Gaius Julius Caesar, was a Roman general and statesman. A member of the First Triumvirate, Caesar led the Roman armies in the Gallic Wars before defeating his political rival Pompey in a civil war, and subsequently became dictator from 49 BC until his assassination in 44 BC. He played a critical role in the events that led to the demise of the Roman Republic and the rise of the Roman Empire.
Gnaeus Domitius Ahenobarbus was a general and politician of ancient Rome in the 1st century BC.
Gaius Cassius Longinus was a Roman senator and general best known as a leading instigator of the plot to assassinate Julius Caesar on 15 March 44 BC. He was the brother-in-law of Brutus, another leader of the conspiracy. He commanded troops with Brutus during the Battle of Philippi against the combined forces of Mark Antony and Octavian, Caesar's former supporters, and committed suicide after being defeated by Mark Antony.
The gens Livia was an illustrious plebeian family at ancient Rome. The first of the Livii to obtain the consulship was Marcus Livius Denter in 302 BC, and from his time the Livii supplied the Republic with eight consuls, two censors, a dictator, and a master of the horse. Members of the gens were honoured with three triumphs. In the reign of Augustus, Livia Drusilla was Roman empress, and her son was the emperor Tiberius.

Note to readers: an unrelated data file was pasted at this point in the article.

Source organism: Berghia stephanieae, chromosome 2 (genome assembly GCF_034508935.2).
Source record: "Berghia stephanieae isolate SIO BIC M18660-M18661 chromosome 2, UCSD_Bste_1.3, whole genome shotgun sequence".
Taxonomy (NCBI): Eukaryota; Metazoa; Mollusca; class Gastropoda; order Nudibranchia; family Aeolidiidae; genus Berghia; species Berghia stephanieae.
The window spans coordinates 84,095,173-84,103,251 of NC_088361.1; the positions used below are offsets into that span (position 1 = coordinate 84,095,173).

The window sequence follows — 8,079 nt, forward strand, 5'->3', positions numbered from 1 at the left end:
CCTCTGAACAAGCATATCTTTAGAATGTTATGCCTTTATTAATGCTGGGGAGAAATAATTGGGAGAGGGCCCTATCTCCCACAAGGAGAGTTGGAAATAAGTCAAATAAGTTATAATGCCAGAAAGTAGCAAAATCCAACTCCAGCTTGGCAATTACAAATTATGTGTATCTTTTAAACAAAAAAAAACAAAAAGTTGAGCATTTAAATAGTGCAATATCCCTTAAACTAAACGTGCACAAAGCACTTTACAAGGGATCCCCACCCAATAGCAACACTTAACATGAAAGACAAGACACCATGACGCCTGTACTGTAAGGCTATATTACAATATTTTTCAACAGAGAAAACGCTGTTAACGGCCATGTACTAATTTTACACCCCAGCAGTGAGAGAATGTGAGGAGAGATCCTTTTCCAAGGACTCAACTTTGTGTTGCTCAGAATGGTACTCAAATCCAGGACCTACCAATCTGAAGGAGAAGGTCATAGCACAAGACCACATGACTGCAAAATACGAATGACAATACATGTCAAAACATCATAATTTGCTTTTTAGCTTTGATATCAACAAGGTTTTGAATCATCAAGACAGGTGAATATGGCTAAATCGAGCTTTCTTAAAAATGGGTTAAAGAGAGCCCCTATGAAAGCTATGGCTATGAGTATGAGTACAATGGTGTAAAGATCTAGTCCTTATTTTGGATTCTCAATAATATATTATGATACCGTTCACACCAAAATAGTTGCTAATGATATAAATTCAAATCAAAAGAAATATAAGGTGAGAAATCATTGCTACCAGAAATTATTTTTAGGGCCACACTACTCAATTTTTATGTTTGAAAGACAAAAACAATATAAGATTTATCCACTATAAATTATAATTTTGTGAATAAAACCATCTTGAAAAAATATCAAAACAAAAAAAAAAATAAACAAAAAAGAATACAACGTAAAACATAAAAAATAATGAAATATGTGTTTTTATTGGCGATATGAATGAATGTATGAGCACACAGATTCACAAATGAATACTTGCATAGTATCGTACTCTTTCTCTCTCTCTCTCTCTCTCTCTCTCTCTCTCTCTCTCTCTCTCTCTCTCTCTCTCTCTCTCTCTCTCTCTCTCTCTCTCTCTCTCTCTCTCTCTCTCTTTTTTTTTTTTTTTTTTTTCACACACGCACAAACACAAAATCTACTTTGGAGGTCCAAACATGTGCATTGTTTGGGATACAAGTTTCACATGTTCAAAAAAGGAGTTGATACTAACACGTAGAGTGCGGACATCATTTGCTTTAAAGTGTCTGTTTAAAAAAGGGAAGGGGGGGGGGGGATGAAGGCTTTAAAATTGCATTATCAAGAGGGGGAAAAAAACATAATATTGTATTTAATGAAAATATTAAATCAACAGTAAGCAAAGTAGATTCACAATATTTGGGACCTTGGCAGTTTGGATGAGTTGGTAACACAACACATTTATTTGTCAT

Pompeia was the second or third wife of Julius Caesar.
The gens Scribonia was a plebeian family of ancient Rome. Members of this gens first appear in history at the time of the Second Punic War, but the first of the Scribonii to obtain the consulship was Gaius Scribonius Curio in 76 BC.
The gens Pompeia was a plebeian family at ancient Rome, first appearing in history during the second century BC, and frequently occupying the highest offices of the Roman state from then until imperial times. The first of the Pompeii to obtain the consulship was Quintus Pompeius in 141 BC, but by far the most illustrious of the gens was Gnaeus Pompeius, surnamed Magnus, a distinguished general under the dictator Sulla, who became a member of the First Triumvirate, together with Caesar and Crassus. After the death of Crassus, the rivalry between Caesar and Pompeius led to the Civil War, one of the defining events of the final years of the Roman Republic.
Julia was the daughter of Roman dictator Julius Caesar by his first or second wife Cornelia, and his only child from his marriages. Julia became the fourth wife of Pompey the Great and was renowned for her beauty and virtue.
Cornelia was the first or second wife of Julius Caesar, and the mother of his only legitimate child, Julia. A daughter of Lucius Cornelius Cinna, Cornelia was related by birth or marriage to many of the most influential figures of the late Republic.
The gens Mucia was an ancient and noble patrician house at ancient Rome. The gens is first mentioned at the earliest period of the Republic, but in later times the family was known primarily by its plebeian branches.